The coupling clamp rings 50,52 are adapted to connect with first and second hubs 28 of the shafts 22,24. The clamp rings 50,52 may surround the shaft hubs 28. For instance, each coupling portion may have a semi-annular shape and the respective clamp ring may be generally semi-annular with a semi-cylindrical shape. The outer cylindrical surfaces 62 of the hubs may engage with inner surfaces 70 of the clamp rings and may be engaged substantially throughout the outer surfaces of the hubs. By way of illustration, in a zero-clearance type of application where the shaft hubs cannot be moved along the shaft axis, a first semi-annular coupling portion may be mounted to a semi-annular portion of the shaft hubs and a second semi-annular coupling portion may be mounted to the remaining semi-annular portion of the shaft hubs. Where the shaft hubs may be repositioned along the shaft axis, a single, integrated coupling may be used and the shaft hubs may be repositioned along the shaft axis as necessary to allow installation of the coupling element. Although not shown in the drawings, the clamp rings may engage side faces of the hubs.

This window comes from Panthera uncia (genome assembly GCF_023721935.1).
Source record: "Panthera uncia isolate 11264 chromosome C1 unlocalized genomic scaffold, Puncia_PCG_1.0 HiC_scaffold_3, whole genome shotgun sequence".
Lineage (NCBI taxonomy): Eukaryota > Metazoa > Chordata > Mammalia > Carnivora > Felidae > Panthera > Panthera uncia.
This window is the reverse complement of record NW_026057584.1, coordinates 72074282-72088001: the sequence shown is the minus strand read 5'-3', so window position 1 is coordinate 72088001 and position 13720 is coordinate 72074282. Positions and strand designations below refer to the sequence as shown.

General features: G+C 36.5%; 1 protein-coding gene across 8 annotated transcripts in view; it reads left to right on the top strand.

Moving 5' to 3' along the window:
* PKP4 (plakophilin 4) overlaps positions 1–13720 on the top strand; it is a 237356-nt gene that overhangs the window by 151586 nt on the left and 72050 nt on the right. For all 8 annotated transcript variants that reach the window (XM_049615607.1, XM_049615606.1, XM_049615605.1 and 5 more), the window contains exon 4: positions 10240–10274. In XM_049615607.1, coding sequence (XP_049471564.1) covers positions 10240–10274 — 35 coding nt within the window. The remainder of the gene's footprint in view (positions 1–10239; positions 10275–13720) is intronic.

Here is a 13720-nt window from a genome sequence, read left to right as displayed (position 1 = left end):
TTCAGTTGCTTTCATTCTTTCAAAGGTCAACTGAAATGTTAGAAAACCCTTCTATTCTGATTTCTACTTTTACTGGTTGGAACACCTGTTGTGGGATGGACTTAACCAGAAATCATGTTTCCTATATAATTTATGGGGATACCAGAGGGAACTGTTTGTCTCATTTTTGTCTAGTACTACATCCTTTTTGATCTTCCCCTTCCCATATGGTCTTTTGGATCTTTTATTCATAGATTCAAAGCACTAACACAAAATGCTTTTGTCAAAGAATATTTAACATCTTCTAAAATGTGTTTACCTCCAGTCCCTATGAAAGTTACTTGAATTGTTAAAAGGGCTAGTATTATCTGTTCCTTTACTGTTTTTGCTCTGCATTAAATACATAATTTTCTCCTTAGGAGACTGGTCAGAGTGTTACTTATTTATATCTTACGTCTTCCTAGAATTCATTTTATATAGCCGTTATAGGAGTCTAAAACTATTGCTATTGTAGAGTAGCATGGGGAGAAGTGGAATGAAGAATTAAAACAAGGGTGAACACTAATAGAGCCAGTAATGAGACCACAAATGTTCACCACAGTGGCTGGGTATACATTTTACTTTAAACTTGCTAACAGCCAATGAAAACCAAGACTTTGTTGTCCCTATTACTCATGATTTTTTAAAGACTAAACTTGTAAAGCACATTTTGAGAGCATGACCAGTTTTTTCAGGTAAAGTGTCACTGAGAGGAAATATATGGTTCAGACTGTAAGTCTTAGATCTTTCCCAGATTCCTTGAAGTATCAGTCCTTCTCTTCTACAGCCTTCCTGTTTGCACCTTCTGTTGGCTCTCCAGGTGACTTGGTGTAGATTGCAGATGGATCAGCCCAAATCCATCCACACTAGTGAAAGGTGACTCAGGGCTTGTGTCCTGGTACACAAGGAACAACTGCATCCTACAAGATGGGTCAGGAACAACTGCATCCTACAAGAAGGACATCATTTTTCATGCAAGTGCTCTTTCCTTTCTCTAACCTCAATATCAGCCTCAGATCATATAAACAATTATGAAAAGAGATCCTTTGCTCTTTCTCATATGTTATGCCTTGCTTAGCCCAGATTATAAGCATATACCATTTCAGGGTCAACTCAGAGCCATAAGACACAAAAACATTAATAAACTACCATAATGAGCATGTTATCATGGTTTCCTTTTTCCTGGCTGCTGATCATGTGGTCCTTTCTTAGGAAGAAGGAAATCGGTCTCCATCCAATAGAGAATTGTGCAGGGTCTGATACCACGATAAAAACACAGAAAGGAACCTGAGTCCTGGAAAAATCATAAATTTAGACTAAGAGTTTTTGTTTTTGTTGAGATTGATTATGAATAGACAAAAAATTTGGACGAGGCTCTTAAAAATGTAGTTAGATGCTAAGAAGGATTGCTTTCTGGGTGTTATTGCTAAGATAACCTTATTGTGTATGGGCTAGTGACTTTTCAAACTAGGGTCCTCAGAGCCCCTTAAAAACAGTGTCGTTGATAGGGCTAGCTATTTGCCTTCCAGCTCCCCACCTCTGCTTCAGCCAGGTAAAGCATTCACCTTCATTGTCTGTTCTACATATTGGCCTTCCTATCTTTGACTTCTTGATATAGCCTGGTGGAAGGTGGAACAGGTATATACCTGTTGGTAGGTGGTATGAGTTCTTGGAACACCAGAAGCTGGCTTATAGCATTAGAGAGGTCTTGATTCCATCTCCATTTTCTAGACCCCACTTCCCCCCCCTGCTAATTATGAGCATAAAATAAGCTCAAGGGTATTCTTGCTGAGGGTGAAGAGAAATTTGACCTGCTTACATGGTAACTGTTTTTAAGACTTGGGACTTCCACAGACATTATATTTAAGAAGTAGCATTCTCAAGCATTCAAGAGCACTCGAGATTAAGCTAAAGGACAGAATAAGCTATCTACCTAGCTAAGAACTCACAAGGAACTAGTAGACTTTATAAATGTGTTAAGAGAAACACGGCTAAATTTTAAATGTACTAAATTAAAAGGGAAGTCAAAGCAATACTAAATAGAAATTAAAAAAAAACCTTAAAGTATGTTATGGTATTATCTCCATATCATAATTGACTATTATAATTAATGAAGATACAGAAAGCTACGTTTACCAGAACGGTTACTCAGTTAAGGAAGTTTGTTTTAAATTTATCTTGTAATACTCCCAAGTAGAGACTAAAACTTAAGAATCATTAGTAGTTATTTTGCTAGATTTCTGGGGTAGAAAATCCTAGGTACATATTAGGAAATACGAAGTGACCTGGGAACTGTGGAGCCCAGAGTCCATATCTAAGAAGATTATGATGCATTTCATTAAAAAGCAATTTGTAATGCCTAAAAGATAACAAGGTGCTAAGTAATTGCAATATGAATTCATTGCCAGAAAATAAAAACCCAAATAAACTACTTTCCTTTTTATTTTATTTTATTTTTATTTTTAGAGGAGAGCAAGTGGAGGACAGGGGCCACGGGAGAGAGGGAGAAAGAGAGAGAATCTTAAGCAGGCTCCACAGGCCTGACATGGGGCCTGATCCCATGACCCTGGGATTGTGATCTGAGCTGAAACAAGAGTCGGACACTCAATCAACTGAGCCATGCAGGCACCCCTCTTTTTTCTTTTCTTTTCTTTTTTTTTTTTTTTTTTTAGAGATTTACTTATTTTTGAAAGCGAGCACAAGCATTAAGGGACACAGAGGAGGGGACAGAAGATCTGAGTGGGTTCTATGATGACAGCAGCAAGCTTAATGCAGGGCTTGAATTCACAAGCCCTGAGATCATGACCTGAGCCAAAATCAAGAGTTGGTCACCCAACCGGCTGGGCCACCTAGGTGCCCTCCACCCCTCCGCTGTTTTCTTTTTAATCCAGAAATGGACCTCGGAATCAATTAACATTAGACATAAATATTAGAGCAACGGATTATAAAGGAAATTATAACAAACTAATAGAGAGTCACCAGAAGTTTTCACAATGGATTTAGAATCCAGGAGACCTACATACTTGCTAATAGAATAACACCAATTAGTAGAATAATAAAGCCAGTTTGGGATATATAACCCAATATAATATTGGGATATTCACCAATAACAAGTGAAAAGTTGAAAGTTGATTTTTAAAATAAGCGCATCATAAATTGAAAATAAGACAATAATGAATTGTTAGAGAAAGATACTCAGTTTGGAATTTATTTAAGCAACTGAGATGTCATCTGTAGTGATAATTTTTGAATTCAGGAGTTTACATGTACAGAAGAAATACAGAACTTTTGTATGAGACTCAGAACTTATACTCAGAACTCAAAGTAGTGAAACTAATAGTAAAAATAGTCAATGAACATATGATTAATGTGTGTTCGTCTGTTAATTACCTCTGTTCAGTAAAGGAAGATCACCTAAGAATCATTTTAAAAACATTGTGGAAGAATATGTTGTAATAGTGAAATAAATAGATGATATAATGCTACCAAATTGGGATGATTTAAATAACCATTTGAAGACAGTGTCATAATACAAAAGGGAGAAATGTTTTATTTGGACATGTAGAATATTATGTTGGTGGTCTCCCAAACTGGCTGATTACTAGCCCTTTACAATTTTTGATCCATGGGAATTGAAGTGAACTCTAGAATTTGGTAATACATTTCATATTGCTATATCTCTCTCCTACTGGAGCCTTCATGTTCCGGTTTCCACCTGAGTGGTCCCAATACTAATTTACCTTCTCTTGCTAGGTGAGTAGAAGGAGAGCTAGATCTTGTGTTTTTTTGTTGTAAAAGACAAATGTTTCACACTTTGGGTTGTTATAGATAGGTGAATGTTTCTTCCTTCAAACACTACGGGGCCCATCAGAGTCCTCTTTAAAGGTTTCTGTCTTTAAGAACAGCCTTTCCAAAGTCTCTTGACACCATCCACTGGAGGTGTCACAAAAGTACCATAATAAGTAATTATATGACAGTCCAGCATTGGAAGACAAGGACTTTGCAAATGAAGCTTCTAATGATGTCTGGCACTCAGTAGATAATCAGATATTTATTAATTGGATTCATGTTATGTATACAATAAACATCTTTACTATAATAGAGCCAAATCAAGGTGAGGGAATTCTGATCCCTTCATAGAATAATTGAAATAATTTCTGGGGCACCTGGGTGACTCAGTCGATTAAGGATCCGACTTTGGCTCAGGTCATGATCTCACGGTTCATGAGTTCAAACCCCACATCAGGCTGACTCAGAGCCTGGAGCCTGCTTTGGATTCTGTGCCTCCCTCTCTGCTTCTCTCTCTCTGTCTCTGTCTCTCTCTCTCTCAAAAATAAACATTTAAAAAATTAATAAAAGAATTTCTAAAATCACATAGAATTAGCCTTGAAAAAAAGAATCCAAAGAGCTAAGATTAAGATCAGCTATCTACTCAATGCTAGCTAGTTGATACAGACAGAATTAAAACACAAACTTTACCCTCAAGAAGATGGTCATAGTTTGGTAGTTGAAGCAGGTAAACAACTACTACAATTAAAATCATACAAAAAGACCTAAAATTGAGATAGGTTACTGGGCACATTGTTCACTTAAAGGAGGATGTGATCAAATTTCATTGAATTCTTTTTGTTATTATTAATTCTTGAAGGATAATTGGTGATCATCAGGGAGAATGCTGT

As shown in the drawings, to allow installation, the first and second hubs 28 also respectively include a plurality of holes 72 circumferentially spaced about their outer surfaces, and the clamp rings may have a plurality of holes 74 circumferentially spaced about the clamp rings. The hub fastener holes 72 correspond with the clamp ring holes 74, thereby allowing the clamp ring holes to be brought into register with the hub holes. The clamp rings may be secured to the shaft hubs by passing mechanical fasteners 76 through the clamp ring holes 74 and threading them into the shaft hub holes 72. Preferably, the holes 74 on the clamp rings are elongated or formed as slots to allow for clamp rings to be connected to the shaft hubs when there is misalignment therebetween. By providing elongated holes or slots when misalignment exists, the installer has the ability to align the fasteners through the clamp rings with the threaded holes in the hubs. Slots instead of clearance holes allows the fasteners to pass through the clamp rings slots and into the threaded holes of the hubs when there may be parallel and/or angular misalignment between the hubs. Although not shown in the drawings, pins or other fastener means may also be used to secure the clamp rings to the shaft hubs.